James Wilson was a
Republican congressman and senator from Iowa. In December 1863,
he introduced a bill into the U.S. House of Representatives for
a constitutional amendment to ban slavery in the entire United
States. It was an essential part of the foundation for what
became the Thirteenth Amendment (ratified in December 1865).
James Wilson was born in Newark, Ohio, on
October 19, 1828, to Kitty Ann Bramble Wilson and Davis S.
Wilson, a carpenter. After the death of his father, young
Wilson worked as an apprentice harness-maker to his uncle and
attended school intermittently. He read law and was admitted to
the state bar in 1851. The next year, he married Mary Jewett;
they later had three children. In 1853, the Wilsons moved to
Fairfield, Iowa, where he practiced law.
In 1854, passage of the
Kansas-Nebraska Act, which opened the Western territories to slavery,
prodded Wilson to act as one of the founders of the Republican
Party in Iowa. In 1857, he was a delegate to the state
constitutional convention and was elected to the Iowa General
Assembly. Two years later, he won a seat in the Iowa State
Senate. In 1860, he was a delegate to the Republican National
Convention, where he supported the successful presidential
candidacy of Abraham Lincoln. In early 1861, Wilson was elected
president of the state senate, but resigned that October after
winning a special election to fill a congressional vacancy. He
became a member and later chairman (1863-1869) of the
influential House Judiciary Committee.
During the Civil War, Wilson strongly
supported the Union war effort and advocated emancipation
measures for the District of Columbia and the Western
territories (both passed in 1862). In December 1863, he became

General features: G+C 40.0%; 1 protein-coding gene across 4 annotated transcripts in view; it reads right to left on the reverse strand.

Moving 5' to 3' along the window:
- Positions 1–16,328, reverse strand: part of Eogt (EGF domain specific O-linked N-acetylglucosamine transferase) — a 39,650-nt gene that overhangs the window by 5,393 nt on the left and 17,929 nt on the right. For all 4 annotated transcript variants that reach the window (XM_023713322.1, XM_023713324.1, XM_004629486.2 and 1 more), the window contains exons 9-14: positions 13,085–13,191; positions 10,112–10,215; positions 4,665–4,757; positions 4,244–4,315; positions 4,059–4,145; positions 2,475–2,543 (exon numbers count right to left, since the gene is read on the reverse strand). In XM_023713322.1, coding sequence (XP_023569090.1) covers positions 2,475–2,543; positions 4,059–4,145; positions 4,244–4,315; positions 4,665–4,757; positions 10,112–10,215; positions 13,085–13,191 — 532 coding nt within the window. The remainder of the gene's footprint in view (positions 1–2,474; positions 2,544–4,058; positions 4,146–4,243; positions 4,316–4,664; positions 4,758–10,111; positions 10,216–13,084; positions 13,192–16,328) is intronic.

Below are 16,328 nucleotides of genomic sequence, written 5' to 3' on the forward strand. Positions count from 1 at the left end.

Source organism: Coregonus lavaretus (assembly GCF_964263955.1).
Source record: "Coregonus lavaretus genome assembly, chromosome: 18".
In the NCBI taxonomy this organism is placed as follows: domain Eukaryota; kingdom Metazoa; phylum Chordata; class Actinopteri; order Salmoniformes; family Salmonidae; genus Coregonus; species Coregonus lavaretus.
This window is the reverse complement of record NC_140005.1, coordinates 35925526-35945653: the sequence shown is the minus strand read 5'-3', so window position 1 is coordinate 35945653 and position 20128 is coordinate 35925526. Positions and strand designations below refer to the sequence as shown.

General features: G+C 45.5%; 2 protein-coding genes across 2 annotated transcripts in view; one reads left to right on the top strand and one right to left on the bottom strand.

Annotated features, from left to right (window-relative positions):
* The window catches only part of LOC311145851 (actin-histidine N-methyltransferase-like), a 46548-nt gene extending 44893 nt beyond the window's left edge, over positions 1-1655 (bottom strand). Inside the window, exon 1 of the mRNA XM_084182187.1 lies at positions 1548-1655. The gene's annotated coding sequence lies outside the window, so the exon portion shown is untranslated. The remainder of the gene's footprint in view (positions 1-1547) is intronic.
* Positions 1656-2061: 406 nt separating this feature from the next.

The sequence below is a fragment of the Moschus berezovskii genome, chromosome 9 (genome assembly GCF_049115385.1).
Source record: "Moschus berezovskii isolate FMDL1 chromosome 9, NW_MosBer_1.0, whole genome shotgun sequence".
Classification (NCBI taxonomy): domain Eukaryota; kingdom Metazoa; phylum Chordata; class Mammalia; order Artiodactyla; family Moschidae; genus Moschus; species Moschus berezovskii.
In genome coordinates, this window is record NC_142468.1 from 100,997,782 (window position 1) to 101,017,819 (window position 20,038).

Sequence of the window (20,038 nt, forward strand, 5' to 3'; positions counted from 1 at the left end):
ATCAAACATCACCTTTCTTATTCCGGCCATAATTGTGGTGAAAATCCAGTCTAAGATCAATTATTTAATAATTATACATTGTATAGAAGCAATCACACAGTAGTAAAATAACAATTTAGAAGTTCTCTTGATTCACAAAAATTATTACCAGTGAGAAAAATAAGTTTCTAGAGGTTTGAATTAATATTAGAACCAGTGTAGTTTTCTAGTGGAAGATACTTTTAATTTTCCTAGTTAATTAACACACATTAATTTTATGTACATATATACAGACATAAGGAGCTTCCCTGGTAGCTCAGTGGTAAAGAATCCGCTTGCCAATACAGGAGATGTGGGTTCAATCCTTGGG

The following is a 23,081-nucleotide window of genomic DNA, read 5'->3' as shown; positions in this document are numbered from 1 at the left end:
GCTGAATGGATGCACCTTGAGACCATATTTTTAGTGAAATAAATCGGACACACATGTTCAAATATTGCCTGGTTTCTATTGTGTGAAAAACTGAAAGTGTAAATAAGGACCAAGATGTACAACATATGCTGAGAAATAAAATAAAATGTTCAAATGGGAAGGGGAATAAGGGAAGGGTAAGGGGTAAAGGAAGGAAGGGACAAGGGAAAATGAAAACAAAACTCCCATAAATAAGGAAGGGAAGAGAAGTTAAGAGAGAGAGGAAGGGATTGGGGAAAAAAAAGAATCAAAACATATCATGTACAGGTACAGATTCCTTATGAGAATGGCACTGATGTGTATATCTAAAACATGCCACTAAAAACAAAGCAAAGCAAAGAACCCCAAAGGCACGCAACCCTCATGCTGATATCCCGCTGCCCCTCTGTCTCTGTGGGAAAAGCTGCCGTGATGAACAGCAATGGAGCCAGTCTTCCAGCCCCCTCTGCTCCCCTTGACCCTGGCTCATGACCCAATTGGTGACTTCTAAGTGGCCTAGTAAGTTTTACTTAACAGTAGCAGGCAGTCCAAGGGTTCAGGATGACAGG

the second House member to introduce a bill for a constitutional
amendment to abolish slavery in the entire United States. It
formed an essential element in the drafting of the Thirteenth
Amendment, which the House passed in January 1865 and the states
ratified in December 1865. He also endorsed citizenship, voting
rights, and other civil rights for blacks.
After the war, Wilson supported
congressional Reconstruction over President Andrew Johnsonís
more lenient policies. The Iowan initially opposed
impeaching the president until Johnson removed Secretary of
War Edwin Stanton (who was cooperating with Congress on
Reconstruction) in violation of the
Tenure of Office Act. After the House impeached Johnson in February 1868,
Wilson served as one of the House managers (prosecutors) at the
presidentís trial in the Senate. The Senate failed to convict
Johnson by one vote, so he completed the presidential term.
Wilson decided not to run for reelection to Congress in 1868.
The next year, he declined President Ulysses S. Grantís offer to
become secretary of state, but accepted a position as a
representative of the federal government on the board of
directors of the Union Pacific Railroad. He invested money in
Credit Mobilier, the holding company of the Union Pacific, but
no evidence linked him to the subsequent
involving bribes from the Credit Mobilier managers to
In 1882, Wilson emerged from political
retirement to win a seat in the U.S. Senate, and was reelected
six years later. In the Senate, he helped draft the Interstate
Commerce Act of 1887, which created the first federal regulatory
agency (the Interstate Commerce Commission), and supported high
tariffs, bimetallism, and federal supervision of elections (to
help protect black voting rights in the South). He also
endorsed prohibition laws for Iowa. Wilson decided not to seek
reelection in 1894, but retired at the end of his second term in
early March 1895. He returned to Fairfield, Iowa, where he died
six weeks later on April 22, 1895.